It has become of grave concern to the public-at-large that Senate President, Chester Humphrey is showing muscular bias to the opposition Senators by disallowing them the liberty to debate on diverse and pertinent issues of national importance in the Senate.
In recent time, the President has taken on a class- room, straight jacket approach toward streamlining matters of so-called “relevancy”, perceive or non- perceived on important issues debated.
There seems to be a deliberate and collusive move by the President of Senate and the Leader of Government business in the Upper House, Simon Stiell to stifle robust debate on the controversial Global Petroleum Group (GPG) agreement entered into by the NNP administration dating back to 2005.
Similar action was taken by Mr. Humphrey when Senator Burke responded to the Gregory Bowen/Grenlec issue some months ago.
Twelve years have passed and no attempt was ever made by the administration to explain to the Grenadian people the nature and contents of this agreement.
The Grenadian citizens have a right to know to what extent the people of the nation stand to benefit from this GPG arrangement.
The government should engage the people in consultation before any attempt to sign away Grenada’s territorial waters in search for oil and gas reserve.
This is what any transparent government will do on such a valuable and important matter.
This was the substantive point Sen. Burke was making when he was woefully interrupted by Sen. Stiell at the last Senate sitting.
A bill for a package of incentives by way of tax breaks to benefit oil and gas investors was laid before the house for passage. Yet for all, Sen. Burke was disallowed to make reference to the only known investor GPG, that is likely to be the first investor to benefit from the bill.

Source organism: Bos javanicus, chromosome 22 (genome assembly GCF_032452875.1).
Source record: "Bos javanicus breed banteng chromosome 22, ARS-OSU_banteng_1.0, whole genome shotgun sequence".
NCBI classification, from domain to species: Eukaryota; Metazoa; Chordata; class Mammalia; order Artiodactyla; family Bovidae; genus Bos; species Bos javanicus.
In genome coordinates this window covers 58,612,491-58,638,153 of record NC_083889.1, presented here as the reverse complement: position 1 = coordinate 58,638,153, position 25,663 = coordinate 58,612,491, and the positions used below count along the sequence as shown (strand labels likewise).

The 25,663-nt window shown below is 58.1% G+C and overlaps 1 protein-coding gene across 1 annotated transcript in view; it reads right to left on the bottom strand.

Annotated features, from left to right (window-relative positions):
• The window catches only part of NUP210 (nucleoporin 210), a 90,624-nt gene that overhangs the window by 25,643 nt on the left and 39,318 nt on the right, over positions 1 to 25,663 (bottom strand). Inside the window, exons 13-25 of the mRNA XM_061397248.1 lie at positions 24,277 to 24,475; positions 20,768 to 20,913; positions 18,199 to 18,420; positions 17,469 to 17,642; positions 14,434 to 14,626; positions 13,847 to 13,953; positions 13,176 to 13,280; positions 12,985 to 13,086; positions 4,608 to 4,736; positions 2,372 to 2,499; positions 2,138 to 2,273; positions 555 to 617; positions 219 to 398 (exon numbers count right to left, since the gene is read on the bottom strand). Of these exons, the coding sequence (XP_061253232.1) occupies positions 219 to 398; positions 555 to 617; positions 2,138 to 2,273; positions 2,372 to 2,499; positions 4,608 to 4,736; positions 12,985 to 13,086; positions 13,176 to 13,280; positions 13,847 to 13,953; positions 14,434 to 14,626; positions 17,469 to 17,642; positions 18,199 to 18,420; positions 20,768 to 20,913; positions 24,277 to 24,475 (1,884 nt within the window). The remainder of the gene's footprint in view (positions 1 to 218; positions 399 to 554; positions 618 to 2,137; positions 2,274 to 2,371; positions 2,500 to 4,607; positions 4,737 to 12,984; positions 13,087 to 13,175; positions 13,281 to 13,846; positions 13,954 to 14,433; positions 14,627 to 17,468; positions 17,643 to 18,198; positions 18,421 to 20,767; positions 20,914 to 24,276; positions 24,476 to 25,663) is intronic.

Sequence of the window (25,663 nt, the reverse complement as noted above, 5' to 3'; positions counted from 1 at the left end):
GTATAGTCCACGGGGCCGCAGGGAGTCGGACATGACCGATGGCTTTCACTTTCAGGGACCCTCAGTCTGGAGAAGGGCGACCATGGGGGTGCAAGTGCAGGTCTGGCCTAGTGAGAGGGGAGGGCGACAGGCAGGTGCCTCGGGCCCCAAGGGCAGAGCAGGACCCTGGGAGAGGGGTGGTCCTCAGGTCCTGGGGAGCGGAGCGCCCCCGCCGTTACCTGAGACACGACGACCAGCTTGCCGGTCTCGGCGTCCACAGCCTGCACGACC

How will these incentives connect with the current agreement and how Grenada stands to benefit – are definitely questions to be answered?
The debate ended prematurely when the President ruled against Sen. Burke even while the President himself appeared to be very doubtful about the interpretation of the Standing Orders given his own remarks.
Subsequently, the opposition Senators walked out the Senate as a show of protest.
One must be reminded that in a country like Grenada where there is little or no opposition, it is often time difficult to keep checks and balance on what government does.
Already, there is no opposition in the Lower House of Parliament, which means the debate there is unfairly weighted. That aside, the robust debate in the Senate is what the public look forward to and any attempt by the authorities to muzzle and frustrate the opposition there amounts to a serious threat to our democracy.
Finally, I call on Chester Humphrey to stop playing politics, and maintain the fundamental rights and freedoms of the house and its members by encouraging constructive debates on all national issues as they affect the Grenadian people.
Giving leisure time to Sen. Garraway to utter nonsense, and rabble rouse for his political party cannot help Grenada. Hopefully, there should be some improvement at the next sitting, and stop treating honourable men and women like primary school students.
This ought not to be so Mr. President.